The understanding people get from revolutionary literature is precious--VVAWAI ed.
"It was time I started putting two and two together..."
Let me please take a minute out of your day to make a personal plea for the Prisoners Revolutionary Literature Fund www.prlf.org. For the most part you won’t know my name. You might recognize my face. I’m one of the members of our dynamic activist community in Honolulu and have been since 1976 when I returned home from prison.
In 1970, after serving for a year with the 199th Light Infantry Brigade in Vietnam, I found myself finishing my enlistment at Ft. Sill in Lawton, Oklahoma. While there I assisted in organizing the charter chapter of Vietnam Veterans Against the War. We also opened the GI coffeehouse “Conscience III,” and as part of the GI underground newspaper network was the editor of “Barrage”. These were heady times and revolution was in the air. So was COINTELPRO, and by 1973 I found myself convicted of a half-ounce of marijuana. As a first offender I was sentenced to five to seven years at the maximum security penitentiary in McAlester Oklahoma, aka ‘Big Mac'.
On my first day in prison I wasn’t a Marxist, or a Leninist, or a Maoist or any kind “ist”. If there was any personal ideology it was along the lines of “the Furry Freak Brothers meets the revolution.” Like most of my prison cohorts I innately understood *things* didn’t just happen in a vacuum. Of the thousands of prisoners at Big Mac, there were no rich people, no middle class people, just dirt poor and barely able to read people. But why was this? We didn’t know.
Other *things* were happening on the national landscape. The sentinel Procunier [v. Martinez] decision had been won in California and I was part of the Battles vs. Anderson lawsuit in Oklahoma. As a result of the ACLU’s prison project, by the spring of 1974 the Oklahoma State Penitentiary suddenly found itself under a federal master. The federal court for the eastern district had determined that conditions were so barbaric as to rise to the level of ‘cruel and unusual’ punishment (similar to the recent Supreme Court decision on the California prisons).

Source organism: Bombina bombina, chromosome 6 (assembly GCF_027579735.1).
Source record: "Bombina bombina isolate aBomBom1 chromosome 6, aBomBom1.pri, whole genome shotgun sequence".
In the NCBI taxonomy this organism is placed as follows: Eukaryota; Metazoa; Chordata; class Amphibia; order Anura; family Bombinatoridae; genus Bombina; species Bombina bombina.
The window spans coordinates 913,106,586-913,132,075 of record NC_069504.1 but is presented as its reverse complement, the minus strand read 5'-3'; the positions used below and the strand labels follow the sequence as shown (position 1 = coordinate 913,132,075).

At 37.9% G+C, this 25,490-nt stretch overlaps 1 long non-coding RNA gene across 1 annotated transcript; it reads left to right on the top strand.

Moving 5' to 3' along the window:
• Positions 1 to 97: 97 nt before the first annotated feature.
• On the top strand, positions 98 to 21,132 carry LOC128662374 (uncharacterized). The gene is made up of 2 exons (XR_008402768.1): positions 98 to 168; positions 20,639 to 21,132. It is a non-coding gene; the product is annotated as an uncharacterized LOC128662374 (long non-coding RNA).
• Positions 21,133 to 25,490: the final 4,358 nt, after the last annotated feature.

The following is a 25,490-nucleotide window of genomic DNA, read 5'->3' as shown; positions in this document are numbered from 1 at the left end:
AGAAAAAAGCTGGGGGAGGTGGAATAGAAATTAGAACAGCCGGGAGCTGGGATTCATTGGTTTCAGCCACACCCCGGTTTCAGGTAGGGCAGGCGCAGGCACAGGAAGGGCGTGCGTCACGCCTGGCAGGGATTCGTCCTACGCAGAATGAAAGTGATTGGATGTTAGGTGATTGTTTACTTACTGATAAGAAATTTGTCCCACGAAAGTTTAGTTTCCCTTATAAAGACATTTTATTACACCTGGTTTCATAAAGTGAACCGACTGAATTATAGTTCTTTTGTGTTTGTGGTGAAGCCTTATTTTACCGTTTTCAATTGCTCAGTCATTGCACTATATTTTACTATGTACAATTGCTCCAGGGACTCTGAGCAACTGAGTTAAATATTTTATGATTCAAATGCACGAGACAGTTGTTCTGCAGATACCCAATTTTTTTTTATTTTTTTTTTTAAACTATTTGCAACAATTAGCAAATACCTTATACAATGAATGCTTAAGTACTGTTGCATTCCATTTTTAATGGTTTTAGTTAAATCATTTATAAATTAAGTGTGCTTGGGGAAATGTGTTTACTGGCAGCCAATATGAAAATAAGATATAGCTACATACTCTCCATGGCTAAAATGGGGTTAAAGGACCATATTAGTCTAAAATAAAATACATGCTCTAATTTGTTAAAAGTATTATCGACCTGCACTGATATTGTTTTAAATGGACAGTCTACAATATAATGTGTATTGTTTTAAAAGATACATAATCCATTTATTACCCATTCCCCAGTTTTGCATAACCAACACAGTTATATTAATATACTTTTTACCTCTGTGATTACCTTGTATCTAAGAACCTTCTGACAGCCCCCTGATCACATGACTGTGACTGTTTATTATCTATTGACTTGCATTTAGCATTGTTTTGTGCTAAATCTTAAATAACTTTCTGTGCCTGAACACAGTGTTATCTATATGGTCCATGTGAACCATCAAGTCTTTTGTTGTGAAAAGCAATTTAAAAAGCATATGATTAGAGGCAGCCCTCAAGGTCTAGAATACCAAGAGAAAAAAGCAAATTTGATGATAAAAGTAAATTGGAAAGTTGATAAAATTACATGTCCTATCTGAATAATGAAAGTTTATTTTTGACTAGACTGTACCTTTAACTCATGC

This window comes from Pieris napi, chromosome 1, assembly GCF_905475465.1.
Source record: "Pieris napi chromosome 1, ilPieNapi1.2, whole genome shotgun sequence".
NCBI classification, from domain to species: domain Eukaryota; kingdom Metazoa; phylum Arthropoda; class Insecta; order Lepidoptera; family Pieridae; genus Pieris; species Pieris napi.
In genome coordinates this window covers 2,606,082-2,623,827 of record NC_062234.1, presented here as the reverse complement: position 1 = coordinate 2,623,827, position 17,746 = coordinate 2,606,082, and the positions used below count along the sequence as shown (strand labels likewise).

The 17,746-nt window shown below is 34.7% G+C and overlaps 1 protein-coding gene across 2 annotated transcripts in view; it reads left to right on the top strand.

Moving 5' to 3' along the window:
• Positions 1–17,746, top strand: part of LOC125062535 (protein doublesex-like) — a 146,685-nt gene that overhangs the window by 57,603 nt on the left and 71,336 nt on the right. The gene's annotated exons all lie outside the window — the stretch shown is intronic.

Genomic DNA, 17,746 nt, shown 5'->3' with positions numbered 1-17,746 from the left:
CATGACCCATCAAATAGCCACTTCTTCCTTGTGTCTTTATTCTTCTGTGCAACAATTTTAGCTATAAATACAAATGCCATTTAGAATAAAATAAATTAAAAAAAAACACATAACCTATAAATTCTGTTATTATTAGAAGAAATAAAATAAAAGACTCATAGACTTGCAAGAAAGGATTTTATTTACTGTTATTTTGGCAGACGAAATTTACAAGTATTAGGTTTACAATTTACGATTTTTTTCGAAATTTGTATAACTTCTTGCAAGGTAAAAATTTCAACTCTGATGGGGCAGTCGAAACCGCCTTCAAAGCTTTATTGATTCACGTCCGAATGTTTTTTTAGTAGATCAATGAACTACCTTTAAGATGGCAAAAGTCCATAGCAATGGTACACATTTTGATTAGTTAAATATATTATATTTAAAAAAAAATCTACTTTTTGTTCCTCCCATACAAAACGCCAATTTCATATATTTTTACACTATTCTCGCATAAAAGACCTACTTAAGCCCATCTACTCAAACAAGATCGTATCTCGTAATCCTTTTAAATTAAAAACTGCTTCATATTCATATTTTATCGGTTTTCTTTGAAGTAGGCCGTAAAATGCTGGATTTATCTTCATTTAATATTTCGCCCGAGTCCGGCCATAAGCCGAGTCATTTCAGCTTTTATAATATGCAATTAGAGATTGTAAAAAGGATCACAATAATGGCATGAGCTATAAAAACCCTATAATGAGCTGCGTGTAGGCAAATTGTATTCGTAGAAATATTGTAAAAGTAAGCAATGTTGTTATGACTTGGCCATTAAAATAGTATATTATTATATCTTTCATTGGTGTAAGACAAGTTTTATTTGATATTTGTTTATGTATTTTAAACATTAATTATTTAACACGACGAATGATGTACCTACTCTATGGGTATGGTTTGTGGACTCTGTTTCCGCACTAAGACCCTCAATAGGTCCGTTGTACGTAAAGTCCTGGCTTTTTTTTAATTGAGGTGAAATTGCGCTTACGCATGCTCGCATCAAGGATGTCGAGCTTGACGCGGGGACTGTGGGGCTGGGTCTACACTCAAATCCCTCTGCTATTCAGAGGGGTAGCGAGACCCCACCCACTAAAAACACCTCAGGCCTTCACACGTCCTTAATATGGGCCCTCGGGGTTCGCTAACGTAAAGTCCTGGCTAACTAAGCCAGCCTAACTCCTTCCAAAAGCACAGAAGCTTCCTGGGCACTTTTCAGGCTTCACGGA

Then a serendipity moment. With the prison administration in chaos I received a letter from a student I had known as an anti-war activist, and who had since transferred to the Univ. of Wisconsin-Madison to finish his degree in social work. With war over, his classmates had involved themselves in prison reform activism as a service project. Dale wanted to know if I would be interested in receiving the “classics.” Besides, he said, it was time I started to put two and two together. If his letter had come a week earlier I’d have never seen it. Books!? Hell, the only book allowed was the New Testament! But with the old guard under criminal investigation, the cronies terrified of Atty Bronstein and the ACLU, with those of us released from solitary confinement into the general population, the prison yard was transformed into an open air university. Needless to say, I was not the only one who put two and two together then and over the next two years, and it wouldn’t have happened without these books.
Now I’m talking about today and not an event that came and went 35 years ago, but I think my experience carries a powerful message. Your donation to the PRLF will enable revolutionary materials to make it into the hands of prisoners, and getting them there can change lives. Also, make no mistake about this: the pigs do not want this to happen! They tried to ban books 35 years ago and are continuing to do so today. Earlier this year the California prison system attempted to block Revolution newspaper, and PRLF swiftly marshaled a counter attack that successfully forced the prison authorities to rescind their orders claiming it was a misunderstanding. Your contribution to PRLF will enable Revolution Newspaper and other revolutionary books such as the recently published BAsics to get to those prisoners who request them and will also help defend against any efforts the prisons make to block them. Get more information on how you can donate at www.prlf.org and donate today.
If you are outraged by conditions in today’s prisons…the overcrowding, abominable medical treatment, the lack of food…the incarceration of 2.4 million people in overcrowded facilities lacking basic medical, mental health and nutritional needs…if you want to see fundamental change in this country, here is a concrete step you can take. Send your donation in now.
In the spirit of Standing Deer,
Scott Cade, formerly prisoner 87218
Read Prisoner Letters: “…Instead of rescue [in Vietnam] I was part of the killing machine, and not a happy camper since…”
Prisoners Revolutionary Literature Fund www.prlf.org 773.960.6952
PRLF is a project of the International Humanities Center, a non-profit public charity, exempt from federal income tax under section 501 (c) (3) of the IRS code.